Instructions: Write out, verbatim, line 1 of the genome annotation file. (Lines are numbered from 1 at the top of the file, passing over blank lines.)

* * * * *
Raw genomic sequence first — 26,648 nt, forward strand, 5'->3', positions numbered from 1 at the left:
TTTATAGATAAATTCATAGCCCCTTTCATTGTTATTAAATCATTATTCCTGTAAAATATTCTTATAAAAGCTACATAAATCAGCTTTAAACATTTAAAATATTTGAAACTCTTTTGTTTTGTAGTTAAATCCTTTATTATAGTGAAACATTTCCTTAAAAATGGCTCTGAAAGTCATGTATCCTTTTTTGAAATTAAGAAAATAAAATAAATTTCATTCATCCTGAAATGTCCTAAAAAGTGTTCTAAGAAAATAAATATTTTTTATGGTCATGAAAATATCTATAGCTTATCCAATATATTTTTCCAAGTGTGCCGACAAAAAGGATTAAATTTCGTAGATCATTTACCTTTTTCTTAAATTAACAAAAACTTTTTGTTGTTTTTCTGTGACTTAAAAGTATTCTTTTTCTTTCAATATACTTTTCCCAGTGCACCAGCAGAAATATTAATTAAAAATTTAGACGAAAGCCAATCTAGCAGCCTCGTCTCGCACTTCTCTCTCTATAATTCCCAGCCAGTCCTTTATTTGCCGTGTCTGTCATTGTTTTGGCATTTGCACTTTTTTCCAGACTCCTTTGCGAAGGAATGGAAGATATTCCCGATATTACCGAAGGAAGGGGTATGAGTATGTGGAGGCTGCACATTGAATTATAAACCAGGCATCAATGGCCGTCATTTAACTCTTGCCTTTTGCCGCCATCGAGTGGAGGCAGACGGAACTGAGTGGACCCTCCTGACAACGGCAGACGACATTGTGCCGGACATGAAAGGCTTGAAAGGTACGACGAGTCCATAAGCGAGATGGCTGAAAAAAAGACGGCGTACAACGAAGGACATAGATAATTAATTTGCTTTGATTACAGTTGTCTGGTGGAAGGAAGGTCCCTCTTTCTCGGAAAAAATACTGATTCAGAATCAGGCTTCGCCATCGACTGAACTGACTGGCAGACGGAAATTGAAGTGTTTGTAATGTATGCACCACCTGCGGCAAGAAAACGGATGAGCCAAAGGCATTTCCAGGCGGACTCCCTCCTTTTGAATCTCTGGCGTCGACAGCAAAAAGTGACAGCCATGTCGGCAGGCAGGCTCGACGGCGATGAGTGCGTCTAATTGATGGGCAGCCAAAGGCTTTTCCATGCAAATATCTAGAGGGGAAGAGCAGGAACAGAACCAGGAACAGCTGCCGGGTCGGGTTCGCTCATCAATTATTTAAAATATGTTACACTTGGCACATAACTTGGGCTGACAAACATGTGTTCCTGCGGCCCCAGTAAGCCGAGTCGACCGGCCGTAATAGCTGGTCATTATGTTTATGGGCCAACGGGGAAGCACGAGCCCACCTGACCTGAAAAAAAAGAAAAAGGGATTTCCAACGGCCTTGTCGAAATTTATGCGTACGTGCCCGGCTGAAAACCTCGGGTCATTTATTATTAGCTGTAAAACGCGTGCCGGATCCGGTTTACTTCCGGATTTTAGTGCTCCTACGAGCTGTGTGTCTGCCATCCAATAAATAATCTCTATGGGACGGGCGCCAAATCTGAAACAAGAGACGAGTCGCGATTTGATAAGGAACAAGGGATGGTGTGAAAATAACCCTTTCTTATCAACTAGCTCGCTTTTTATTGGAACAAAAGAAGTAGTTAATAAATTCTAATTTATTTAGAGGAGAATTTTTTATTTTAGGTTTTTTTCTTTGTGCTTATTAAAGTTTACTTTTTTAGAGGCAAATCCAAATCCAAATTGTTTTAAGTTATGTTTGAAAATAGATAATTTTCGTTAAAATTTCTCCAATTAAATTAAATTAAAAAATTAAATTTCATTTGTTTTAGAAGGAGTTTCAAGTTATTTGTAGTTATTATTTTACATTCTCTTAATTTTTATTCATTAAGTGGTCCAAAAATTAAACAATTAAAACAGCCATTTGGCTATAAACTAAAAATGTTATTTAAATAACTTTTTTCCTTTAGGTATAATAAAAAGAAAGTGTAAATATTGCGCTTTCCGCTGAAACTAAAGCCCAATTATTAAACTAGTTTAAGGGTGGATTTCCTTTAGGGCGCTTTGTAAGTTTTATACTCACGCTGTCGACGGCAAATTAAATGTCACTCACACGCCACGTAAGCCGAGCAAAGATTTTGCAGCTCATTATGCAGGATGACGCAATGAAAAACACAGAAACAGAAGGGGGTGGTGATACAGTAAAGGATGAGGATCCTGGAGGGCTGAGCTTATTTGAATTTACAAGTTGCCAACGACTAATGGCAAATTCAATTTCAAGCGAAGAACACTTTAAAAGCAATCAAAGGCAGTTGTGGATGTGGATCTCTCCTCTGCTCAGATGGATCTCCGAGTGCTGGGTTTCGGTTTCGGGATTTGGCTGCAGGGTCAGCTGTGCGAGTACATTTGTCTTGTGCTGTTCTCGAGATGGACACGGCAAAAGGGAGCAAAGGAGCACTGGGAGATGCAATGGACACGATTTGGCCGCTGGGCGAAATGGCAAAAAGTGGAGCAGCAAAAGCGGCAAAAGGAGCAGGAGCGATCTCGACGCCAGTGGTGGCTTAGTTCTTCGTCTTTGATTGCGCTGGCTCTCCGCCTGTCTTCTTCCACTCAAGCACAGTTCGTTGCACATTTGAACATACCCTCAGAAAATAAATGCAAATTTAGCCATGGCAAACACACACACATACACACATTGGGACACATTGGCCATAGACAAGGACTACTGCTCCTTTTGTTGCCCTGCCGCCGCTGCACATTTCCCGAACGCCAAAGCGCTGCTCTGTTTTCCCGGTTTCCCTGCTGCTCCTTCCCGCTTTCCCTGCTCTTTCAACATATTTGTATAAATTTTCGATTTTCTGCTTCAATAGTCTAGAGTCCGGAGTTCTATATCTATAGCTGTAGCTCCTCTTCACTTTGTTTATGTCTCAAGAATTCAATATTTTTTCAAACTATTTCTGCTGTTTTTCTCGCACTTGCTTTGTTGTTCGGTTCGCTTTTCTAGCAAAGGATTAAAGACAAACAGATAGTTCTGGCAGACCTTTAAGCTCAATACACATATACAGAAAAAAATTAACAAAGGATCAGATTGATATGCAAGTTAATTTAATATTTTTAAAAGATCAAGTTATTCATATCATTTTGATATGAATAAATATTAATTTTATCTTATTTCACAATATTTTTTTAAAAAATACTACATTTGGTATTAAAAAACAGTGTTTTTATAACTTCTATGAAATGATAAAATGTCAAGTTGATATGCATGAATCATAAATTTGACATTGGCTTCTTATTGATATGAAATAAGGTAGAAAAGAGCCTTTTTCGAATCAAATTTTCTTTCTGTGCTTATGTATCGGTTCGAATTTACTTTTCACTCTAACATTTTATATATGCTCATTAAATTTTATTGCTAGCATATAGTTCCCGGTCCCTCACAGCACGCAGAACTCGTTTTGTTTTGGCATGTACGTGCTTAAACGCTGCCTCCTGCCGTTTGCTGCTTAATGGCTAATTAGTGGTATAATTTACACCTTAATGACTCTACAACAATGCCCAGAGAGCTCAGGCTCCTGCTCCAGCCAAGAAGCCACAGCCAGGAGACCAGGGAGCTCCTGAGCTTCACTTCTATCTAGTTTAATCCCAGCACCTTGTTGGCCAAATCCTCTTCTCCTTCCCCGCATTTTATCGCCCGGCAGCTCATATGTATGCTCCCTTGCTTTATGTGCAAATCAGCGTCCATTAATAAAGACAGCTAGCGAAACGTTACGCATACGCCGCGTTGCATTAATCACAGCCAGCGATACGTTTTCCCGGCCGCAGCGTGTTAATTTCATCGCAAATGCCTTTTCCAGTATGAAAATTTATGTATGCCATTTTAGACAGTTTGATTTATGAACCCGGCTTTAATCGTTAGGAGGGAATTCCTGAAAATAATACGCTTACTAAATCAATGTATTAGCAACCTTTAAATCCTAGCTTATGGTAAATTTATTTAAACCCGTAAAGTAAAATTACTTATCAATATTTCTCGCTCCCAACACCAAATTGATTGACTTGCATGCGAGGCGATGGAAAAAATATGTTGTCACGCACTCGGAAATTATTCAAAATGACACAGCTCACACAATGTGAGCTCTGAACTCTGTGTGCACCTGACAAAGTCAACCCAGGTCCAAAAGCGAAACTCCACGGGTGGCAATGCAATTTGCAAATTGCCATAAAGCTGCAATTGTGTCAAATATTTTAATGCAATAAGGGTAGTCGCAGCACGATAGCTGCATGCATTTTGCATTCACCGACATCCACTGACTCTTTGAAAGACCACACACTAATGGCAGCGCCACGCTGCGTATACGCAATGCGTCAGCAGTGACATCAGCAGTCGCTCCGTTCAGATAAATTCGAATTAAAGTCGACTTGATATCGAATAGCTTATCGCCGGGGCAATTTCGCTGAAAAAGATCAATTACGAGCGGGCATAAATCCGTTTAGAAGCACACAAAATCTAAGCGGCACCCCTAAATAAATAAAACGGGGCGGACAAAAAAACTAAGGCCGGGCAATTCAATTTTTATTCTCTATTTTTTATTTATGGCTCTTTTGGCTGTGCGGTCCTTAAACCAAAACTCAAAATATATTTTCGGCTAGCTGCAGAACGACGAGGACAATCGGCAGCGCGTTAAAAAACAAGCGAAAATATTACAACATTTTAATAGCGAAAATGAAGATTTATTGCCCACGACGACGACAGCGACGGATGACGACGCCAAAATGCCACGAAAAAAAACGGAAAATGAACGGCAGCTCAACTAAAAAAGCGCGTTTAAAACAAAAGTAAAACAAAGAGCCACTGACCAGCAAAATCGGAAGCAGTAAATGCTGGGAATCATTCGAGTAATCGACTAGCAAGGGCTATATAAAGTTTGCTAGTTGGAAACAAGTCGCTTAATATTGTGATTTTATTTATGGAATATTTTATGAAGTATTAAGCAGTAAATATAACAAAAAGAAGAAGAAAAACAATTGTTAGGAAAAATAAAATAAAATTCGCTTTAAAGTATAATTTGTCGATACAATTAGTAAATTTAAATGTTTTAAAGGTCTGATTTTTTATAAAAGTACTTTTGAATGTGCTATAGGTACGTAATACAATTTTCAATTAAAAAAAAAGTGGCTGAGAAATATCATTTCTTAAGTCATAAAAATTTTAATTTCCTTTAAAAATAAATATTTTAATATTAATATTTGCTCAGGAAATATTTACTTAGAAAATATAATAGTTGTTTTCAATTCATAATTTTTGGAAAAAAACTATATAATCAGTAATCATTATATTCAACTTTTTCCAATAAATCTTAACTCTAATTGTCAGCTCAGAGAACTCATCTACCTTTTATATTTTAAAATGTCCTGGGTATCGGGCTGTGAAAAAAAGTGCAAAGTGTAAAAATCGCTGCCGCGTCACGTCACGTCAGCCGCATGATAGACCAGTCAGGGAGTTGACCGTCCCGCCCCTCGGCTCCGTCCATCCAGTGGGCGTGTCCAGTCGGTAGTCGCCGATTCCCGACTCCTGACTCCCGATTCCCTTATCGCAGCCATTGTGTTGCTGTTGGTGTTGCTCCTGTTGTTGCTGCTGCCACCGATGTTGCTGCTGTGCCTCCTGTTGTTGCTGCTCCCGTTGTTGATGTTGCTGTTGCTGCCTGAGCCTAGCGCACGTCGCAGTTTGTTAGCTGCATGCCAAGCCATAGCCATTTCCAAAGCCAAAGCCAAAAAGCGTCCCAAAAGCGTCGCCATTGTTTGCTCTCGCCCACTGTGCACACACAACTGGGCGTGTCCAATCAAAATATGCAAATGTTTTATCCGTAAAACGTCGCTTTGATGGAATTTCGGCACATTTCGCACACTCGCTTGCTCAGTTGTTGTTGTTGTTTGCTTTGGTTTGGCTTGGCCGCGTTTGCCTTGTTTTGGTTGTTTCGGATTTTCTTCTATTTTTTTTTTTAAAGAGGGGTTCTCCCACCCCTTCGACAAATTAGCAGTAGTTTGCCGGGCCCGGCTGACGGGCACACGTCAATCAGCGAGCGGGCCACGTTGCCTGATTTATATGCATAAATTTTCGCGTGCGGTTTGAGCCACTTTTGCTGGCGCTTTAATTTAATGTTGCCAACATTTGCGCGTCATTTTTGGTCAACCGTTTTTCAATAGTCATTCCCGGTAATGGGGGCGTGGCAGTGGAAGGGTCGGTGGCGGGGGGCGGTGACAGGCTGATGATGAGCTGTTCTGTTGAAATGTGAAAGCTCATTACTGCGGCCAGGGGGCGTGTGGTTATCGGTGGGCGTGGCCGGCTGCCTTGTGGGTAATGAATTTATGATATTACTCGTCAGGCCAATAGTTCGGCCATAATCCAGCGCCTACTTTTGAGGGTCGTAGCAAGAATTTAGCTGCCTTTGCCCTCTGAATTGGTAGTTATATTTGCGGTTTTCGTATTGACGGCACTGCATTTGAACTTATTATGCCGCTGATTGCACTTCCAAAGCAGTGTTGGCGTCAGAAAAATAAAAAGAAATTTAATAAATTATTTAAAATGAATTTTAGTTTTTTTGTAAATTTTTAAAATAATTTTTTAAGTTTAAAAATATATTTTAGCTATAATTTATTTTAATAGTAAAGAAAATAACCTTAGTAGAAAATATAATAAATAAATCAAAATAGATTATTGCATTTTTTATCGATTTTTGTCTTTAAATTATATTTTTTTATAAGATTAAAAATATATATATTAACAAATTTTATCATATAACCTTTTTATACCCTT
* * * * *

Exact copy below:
Raw genomic sequence first — 26,648 nt, forward strand, 5'->3', positions numbered from 1 at the left: